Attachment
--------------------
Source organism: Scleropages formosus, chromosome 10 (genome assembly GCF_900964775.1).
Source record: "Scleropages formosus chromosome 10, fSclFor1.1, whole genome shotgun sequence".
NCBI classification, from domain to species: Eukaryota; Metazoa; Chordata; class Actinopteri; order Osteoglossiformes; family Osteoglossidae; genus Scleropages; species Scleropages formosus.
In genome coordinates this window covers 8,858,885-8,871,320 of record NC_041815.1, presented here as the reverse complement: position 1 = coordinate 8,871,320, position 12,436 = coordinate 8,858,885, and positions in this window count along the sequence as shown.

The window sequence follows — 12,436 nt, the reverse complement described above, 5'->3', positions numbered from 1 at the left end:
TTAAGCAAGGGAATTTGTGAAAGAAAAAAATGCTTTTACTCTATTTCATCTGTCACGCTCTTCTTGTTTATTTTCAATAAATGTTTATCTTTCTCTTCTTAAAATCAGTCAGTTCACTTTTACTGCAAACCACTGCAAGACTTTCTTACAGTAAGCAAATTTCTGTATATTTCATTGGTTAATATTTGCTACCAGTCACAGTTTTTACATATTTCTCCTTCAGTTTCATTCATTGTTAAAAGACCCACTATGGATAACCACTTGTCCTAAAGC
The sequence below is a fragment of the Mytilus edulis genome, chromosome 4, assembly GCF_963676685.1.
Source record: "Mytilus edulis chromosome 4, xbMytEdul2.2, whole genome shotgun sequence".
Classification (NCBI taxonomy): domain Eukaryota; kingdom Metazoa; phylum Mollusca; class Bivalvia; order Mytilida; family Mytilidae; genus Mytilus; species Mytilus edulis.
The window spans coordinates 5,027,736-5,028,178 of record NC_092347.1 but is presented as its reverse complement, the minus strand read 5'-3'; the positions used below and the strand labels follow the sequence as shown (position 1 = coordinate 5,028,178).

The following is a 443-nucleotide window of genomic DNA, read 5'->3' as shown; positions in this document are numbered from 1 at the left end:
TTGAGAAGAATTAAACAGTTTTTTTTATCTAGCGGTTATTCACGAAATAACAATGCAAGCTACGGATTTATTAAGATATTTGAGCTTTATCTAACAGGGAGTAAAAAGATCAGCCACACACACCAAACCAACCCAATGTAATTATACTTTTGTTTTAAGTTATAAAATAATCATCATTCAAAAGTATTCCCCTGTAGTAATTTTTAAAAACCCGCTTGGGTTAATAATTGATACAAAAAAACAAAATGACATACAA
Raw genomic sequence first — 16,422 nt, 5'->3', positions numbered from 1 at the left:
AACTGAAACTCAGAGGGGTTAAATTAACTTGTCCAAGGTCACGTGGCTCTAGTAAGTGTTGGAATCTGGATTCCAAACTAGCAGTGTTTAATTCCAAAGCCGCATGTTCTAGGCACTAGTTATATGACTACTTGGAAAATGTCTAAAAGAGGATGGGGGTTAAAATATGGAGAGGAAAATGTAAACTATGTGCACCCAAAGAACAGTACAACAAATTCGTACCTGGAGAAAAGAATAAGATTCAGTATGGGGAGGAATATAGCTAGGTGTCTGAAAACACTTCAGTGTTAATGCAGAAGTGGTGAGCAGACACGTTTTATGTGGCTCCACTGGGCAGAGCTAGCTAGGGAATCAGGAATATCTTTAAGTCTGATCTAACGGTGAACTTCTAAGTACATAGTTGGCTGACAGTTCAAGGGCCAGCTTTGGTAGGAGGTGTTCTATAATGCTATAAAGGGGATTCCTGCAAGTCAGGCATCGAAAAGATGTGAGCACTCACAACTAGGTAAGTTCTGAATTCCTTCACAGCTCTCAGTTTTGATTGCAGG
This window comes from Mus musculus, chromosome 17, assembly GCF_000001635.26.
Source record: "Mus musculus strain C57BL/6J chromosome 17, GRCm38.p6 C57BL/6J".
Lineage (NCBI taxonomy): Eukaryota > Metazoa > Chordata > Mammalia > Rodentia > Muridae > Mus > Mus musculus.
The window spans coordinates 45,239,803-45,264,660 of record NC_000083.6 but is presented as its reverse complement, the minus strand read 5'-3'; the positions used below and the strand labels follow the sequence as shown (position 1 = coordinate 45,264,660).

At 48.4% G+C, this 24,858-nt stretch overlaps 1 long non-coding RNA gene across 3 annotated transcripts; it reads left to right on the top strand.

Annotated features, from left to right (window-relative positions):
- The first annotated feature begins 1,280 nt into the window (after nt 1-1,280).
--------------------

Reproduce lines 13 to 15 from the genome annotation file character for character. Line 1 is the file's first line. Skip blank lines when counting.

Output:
Raw genomic sequence first — 16,422 nt, 5'->3', positions numbered from 1 at the left:
AACTGAAACTCAGAGGGGTTAAATTAACTTGTCCAAGGTCACGTGGCTCTAGTAAGTGTTGGAATCTGGATTCCAAACTAGCAGTGTTTAATTCCAAAGCCGCATGTTCTAGGCACTAGTTATATGACTACTTGGAAAATGTCTAAAAGAGGATGGGGGTTAAAATATGGAGAGGAAAATGTAAACTATGTGCACCCAAAGAACAGTACAACAAATTCGTACCTGGAGAAAAGAATAAGATTCAGTATGGGGAGGAATATAGCTAGGTGTCTGAAAACACTTCAGTGTTAATGCAGAAGTGGTGAGCAGACACGTTTTATGTGGCTCCACTGGGCAGAGCTAGCTAGGGAATCAGGAATATCTTTAAGTCTGATCTAACGGTGAACTTCTAAGTACATAGTTGGCTGACAGTTCAAGGGCCAGCTTTGGTAGGAGGTGTTCTATAATGCTATAAAGGGGATTCCTGCAAGTCAGGCATCGAAAAGATGTGAGCACTCACAACTAGGTAAGTTCTGAATTCCTTCACAGCTCTCAGTTTTGATTGCAGG
This window comes from Mus musculus, chromosome 17, assembly GCF_000001635.26.